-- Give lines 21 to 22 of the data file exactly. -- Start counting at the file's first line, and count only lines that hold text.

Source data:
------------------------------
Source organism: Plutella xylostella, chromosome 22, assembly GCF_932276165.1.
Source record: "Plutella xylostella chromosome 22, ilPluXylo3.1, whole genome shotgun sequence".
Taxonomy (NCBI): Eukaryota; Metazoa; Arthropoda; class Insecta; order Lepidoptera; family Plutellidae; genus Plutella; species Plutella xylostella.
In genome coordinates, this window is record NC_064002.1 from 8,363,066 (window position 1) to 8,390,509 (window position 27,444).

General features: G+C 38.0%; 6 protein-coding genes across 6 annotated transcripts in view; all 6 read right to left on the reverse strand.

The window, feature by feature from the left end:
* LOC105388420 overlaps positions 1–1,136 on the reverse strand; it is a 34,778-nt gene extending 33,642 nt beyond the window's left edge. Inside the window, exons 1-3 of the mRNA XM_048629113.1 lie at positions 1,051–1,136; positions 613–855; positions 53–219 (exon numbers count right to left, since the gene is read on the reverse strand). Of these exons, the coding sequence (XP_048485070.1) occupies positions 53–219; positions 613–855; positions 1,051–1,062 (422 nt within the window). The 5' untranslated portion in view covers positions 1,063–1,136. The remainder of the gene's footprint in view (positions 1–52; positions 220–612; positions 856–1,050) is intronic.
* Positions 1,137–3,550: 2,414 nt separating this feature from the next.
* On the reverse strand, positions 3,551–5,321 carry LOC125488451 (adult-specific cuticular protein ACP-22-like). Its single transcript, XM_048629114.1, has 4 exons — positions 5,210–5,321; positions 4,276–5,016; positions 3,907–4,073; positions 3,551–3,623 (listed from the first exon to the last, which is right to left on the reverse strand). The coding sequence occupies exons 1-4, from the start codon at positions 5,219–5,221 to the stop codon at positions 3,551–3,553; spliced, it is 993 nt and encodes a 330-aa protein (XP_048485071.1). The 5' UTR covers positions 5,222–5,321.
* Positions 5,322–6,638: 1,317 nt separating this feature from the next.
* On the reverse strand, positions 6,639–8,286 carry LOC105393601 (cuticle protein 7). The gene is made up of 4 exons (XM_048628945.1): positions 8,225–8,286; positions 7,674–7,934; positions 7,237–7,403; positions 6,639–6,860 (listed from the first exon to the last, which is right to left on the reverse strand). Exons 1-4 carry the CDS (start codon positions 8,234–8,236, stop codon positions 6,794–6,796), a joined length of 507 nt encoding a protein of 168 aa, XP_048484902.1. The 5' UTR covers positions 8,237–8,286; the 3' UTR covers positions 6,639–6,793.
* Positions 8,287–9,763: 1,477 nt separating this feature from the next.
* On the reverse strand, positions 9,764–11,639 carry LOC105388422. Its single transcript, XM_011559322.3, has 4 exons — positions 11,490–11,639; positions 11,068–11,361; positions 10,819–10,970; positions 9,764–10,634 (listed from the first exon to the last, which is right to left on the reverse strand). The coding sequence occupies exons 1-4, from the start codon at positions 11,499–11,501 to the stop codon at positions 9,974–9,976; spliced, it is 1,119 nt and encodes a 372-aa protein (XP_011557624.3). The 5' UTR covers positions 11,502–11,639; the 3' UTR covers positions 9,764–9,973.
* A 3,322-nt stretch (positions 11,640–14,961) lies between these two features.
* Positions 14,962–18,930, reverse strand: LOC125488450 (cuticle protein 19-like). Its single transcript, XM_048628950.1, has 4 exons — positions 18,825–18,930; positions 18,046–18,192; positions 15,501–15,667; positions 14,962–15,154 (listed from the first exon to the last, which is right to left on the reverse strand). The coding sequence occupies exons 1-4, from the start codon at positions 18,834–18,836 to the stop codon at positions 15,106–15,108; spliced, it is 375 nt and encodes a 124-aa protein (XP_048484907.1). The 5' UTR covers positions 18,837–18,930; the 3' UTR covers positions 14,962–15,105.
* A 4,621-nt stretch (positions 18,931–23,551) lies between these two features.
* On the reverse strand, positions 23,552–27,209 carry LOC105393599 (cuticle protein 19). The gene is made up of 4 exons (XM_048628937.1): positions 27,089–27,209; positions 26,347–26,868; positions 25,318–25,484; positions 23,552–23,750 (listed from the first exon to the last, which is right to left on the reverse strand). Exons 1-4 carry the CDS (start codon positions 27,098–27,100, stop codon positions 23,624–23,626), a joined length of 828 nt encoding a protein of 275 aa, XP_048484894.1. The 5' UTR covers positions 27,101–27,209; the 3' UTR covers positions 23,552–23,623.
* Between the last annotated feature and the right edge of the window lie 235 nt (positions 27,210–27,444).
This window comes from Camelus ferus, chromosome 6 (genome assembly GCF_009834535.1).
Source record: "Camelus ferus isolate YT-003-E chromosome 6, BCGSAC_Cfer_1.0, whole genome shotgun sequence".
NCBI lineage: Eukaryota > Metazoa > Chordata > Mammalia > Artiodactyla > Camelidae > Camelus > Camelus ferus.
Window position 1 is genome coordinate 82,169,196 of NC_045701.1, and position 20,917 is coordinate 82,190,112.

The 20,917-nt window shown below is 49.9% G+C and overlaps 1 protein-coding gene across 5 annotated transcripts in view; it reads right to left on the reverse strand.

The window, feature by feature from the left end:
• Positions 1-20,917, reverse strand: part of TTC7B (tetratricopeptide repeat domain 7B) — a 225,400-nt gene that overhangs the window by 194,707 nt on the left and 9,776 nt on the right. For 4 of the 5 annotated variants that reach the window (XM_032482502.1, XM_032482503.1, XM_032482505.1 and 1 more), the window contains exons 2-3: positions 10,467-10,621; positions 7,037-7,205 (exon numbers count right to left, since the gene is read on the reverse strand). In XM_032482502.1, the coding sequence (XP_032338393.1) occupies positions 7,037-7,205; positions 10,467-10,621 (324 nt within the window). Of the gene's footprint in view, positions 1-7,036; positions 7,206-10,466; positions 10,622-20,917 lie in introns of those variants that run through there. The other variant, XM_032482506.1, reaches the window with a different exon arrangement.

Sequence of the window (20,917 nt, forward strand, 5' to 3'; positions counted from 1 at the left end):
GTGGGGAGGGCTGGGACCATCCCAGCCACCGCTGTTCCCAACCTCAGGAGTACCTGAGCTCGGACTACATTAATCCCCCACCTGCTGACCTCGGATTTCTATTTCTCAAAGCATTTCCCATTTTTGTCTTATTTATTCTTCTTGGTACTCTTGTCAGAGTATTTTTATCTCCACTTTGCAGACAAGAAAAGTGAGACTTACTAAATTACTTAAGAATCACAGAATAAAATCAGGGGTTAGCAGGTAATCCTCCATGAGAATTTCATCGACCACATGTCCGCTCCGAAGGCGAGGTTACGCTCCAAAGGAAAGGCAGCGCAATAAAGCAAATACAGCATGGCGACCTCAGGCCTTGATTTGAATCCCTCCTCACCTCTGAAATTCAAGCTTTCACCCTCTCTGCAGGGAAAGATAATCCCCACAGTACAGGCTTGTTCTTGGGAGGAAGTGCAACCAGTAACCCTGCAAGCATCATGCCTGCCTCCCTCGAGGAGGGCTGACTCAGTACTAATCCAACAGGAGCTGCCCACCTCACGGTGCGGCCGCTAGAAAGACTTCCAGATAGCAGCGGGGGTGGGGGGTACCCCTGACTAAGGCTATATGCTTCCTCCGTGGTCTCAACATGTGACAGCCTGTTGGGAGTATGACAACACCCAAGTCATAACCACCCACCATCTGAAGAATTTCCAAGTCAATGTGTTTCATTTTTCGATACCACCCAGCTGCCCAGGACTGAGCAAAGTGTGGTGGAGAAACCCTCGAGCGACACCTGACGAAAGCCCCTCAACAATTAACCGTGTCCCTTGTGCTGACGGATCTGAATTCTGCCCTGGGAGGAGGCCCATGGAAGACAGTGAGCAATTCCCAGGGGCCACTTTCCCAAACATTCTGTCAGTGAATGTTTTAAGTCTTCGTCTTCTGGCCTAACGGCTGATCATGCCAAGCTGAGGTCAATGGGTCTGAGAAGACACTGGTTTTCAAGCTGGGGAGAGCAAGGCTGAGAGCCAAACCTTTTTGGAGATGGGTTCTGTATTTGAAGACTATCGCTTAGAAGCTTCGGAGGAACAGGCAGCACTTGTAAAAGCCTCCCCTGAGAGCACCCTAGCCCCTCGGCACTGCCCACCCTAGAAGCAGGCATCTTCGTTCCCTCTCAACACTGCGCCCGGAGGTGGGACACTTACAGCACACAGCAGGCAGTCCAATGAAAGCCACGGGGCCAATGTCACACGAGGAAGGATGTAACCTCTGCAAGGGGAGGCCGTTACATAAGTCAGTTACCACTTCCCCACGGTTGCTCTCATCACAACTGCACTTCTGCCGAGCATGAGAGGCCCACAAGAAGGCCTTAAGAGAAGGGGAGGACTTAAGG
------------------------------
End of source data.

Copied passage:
NCBI lineage: Eukaryota > Metazoa > Chordata > Mammalia > Artiodactyla > Camelidae > Camelus > Camelus ferus.
Window position 1 is genome coordinate 82,169,196 of NC_045701.1, and position 20,917 is coordinate 82,190,112.